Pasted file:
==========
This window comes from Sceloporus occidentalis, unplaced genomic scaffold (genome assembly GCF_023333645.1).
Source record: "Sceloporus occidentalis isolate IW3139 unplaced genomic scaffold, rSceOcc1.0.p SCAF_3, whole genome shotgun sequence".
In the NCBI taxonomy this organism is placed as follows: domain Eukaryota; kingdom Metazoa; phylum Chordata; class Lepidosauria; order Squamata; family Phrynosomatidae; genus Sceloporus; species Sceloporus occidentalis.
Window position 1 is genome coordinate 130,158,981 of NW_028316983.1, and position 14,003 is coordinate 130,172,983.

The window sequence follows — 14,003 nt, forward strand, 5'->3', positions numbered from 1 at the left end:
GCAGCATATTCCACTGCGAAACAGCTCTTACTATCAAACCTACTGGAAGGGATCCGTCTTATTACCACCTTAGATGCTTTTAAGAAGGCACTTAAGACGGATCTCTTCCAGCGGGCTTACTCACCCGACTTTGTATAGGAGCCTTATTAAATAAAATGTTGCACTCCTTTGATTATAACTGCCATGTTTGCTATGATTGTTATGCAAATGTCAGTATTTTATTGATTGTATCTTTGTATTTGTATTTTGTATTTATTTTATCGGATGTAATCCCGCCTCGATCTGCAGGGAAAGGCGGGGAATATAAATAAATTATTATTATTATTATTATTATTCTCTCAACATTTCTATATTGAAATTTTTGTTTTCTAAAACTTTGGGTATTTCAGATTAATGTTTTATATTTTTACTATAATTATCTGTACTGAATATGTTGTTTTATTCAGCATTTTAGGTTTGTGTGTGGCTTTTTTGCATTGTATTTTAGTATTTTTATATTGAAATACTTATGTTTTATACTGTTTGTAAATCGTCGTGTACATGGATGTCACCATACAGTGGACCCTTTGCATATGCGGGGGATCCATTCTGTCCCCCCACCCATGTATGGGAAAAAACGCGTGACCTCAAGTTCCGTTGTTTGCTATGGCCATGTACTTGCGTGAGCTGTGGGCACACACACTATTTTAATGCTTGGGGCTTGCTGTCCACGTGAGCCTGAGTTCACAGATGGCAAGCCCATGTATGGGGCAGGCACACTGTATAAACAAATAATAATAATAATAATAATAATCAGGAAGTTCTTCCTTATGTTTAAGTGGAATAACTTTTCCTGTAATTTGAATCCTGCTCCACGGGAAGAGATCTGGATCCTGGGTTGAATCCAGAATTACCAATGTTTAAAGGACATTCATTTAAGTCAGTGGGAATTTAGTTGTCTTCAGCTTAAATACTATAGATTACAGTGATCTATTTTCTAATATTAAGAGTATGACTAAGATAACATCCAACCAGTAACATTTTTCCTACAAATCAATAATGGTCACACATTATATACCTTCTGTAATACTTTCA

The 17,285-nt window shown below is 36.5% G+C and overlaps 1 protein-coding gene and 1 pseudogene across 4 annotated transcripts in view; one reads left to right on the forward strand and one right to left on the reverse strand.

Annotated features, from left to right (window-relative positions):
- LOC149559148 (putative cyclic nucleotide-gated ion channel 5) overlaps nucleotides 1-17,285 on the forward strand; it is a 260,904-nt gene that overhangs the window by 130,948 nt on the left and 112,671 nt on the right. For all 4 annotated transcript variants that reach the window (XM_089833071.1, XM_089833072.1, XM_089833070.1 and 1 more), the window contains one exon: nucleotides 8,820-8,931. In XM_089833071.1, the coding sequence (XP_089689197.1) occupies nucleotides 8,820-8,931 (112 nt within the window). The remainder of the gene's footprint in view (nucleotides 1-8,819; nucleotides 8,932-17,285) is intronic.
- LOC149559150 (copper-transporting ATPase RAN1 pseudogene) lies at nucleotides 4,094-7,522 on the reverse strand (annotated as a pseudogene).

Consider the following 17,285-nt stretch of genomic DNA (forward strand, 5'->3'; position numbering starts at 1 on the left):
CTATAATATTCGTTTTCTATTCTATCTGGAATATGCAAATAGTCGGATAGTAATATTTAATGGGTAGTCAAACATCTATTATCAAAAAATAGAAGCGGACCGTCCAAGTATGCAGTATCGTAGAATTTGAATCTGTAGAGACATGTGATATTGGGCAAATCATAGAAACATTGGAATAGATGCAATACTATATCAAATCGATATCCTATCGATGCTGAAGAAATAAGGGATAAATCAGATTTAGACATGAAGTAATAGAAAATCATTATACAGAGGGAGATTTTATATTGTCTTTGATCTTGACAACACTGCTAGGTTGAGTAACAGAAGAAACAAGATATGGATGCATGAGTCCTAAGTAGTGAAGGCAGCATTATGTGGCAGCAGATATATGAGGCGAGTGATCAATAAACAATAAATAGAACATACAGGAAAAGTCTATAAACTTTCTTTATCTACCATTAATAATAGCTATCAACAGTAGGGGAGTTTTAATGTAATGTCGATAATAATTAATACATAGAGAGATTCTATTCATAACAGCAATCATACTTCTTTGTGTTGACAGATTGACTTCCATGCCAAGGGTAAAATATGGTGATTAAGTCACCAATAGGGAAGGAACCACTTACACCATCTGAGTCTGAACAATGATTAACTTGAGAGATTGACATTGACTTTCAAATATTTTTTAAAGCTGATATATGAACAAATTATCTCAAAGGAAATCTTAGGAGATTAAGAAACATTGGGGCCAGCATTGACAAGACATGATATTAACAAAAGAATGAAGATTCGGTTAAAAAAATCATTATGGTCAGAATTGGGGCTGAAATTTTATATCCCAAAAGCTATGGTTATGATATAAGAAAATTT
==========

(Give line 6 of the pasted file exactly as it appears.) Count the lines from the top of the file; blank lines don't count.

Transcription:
GCAGCATATTCCACTGCGAAACAGCTCTTACTATCAAACCTACTGGAAGGGATCCGTCTTATTACCACCTTAGATGCTTTTAAGAAGGCACTTAAGACGGATCTCTTCCAGCGGGCTTACTCACCCGACTTTGTATAGGAGCCTTATTAAATAAAATGTTGCACTCCTTTGATTATAACTGCCATGTTTGCTATGATTGTTATGCAAATGTCAGTATTTTATTGATTGTATCTTTGTATTTGTATTTTGTATTTATTTTATCGGATGTAATCCCGCCTCGATCTGCAGGGAAAGGCGGGGAATATAAATAAATTATTATTATTATTATTATTATTCTCTCAACATTTCTATATTGAAATTTTTGTTTTCTAAAACTTTGGGTATTTCAGATTAATGTTTTATATTTTTACTATAATTATCTGTACTGAATATGTTGTTTTATTCAGCATTTTAGGTTTGTGTGTGGCTTTTTTGCATTGTATTTTAGTATTTTTATATTGAAATACTTATGTTTTATACTGTTTGTAAATCGTCGTGTACATGGATGTCACCATACAGTGGACCCTTTGCATATGCGGGGGATCCATTCTGTCCCCCCACCCATGTATGGGAAAAAACGCGTGACCTCAAGTTCCGTTGTTTGCTATGGCCATGTACTTGCGTGAGCTGTGGGCACACACACTATTTTAATGCTTGGGGCTTGCTGTCCACGTGAGCCTGAGTTCACAGATGGCAAGCCCATGTATGGGGCAGGCACACTGTATAAACAAATAATAATAATAATAATAATAATCAGGAAGTTCTTCCTTATGTTTAAGTGGAATAACTTTTCCTGTAATTTGAATCCTGCTCCACGGGAAGAGATCTGGATCCTGGGTTGAATCCAGAATTACCAATGTTTAAAGGACATTCATTTAAGTCAGTGGGAATTTAGTTGTCTTCAGCTTAAATACTATAGATTACAGTGATCTATTTTCTAATATTAAGAGTATGACTAAGATAACATCCAACCAGTAACATTTTTCCTACAAATCAATAATGGTCACACATTATATACCTTCTGTAATACTTTCA